In 2013, @Donbeo asked whether there were any theoretical results supporting use of Cross Validation to choose the lasso penalty, and was scolded in the comments for asking "a pretty generic question about generalization error and empirical risk minimization." Well, I think was a good question.
(Picture from Zou's paper referenced by @Edgar in his answer)
I know it wouldn't work out well to try to estimate $\lambda$ in a frequentist maximum likelihood setting. If I had to propose why, I'd say there are problems with identifiability. But if that's true, then there must be some magical property of Cross Validation (or Empirical Risk Minimization in general) that allows one to estimate it without making any other assumptions. I would appreciate any thoughts on this.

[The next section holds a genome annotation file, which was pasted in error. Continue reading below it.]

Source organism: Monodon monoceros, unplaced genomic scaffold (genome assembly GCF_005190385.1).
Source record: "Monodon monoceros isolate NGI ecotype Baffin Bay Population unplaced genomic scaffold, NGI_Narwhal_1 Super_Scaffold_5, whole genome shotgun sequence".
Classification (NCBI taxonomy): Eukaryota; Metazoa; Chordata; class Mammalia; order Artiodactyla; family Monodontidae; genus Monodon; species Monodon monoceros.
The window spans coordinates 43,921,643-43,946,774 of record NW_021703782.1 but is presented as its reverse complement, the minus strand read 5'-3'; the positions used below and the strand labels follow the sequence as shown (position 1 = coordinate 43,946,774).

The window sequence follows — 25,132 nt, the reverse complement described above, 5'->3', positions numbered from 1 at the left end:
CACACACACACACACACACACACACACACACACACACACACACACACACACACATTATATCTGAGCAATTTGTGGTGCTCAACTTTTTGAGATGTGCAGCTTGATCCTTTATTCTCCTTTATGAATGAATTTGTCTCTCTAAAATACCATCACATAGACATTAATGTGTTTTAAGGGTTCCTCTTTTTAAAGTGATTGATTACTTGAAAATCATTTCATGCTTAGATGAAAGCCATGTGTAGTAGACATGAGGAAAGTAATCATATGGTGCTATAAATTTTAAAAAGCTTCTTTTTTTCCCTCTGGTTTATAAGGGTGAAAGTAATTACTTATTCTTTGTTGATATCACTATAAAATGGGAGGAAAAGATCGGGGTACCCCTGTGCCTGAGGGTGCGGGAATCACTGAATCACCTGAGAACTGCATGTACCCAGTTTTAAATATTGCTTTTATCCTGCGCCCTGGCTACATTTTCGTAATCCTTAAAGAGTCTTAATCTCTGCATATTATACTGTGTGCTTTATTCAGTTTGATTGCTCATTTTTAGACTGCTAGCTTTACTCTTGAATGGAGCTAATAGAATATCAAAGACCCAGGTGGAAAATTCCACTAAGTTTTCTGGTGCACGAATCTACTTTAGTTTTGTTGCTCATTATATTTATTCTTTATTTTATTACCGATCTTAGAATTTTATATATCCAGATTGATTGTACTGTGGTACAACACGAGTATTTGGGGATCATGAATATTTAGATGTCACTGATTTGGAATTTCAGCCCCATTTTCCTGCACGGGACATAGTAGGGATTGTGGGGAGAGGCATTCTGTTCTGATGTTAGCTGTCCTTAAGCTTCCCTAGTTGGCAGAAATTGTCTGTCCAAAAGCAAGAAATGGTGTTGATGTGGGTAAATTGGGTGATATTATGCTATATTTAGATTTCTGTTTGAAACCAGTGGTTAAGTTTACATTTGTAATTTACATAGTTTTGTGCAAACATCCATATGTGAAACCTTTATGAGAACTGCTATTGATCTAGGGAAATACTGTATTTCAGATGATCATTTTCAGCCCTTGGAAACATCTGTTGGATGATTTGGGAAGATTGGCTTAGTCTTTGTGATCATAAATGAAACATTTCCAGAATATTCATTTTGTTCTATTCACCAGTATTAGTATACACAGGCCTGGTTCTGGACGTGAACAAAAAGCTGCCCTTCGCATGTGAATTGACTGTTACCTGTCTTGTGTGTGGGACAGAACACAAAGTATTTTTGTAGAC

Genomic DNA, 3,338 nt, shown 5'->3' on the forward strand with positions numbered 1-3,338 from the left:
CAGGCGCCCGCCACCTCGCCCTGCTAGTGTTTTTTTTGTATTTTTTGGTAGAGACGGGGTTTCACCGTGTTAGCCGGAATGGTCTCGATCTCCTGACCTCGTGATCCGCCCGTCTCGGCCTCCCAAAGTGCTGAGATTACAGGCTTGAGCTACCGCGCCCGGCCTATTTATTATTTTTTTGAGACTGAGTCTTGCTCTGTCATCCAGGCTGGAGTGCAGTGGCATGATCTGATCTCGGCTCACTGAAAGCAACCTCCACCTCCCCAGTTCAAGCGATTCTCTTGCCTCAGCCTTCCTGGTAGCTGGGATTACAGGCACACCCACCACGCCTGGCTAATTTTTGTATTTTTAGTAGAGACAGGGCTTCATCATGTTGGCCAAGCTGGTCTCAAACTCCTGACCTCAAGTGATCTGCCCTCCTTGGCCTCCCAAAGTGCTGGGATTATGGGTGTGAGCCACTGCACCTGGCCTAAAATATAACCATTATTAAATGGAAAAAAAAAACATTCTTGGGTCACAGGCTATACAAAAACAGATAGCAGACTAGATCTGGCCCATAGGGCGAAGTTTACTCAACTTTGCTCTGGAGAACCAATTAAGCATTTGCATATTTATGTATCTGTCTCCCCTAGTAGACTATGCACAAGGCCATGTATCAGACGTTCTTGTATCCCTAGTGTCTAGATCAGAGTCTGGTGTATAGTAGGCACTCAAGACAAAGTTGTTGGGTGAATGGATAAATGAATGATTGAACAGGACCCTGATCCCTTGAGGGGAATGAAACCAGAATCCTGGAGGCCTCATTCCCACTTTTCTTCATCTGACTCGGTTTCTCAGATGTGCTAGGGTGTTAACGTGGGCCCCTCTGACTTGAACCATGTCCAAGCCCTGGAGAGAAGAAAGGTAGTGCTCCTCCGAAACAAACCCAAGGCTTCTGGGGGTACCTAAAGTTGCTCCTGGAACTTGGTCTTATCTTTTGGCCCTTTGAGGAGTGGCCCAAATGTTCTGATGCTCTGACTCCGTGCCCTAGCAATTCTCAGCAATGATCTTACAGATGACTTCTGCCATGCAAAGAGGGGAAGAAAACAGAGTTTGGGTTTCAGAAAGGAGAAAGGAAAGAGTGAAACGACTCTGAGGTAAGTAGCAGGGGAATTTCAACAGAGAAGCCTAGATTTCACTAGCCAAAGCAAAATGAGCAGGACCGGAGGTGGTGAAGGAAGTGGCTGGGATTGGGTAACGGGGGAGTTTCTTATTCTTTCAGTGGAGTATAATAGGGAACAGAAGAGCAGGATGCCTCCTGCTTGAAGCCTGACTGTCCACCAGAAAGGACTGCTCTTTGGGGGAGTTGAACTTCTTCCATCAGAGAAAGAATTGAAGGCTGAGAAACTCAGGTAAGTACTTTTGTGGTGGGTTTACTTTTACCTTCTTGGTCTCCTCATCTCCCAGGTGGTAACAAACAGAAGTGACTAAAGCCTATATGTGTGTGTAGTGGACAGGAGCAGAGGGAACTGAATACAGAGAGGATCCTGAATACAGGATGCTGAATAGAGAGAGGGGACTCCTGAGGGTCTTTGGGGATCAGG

Most of all, I'd like an explanation of what types of parameters in general is Cross-Validation more suited to than traditional inference, and some rationale as to why.
P.S. This post is an interesting read about CV as it relates to empirical bayes, but it focuses more on CV's ability to counteract model misspecification.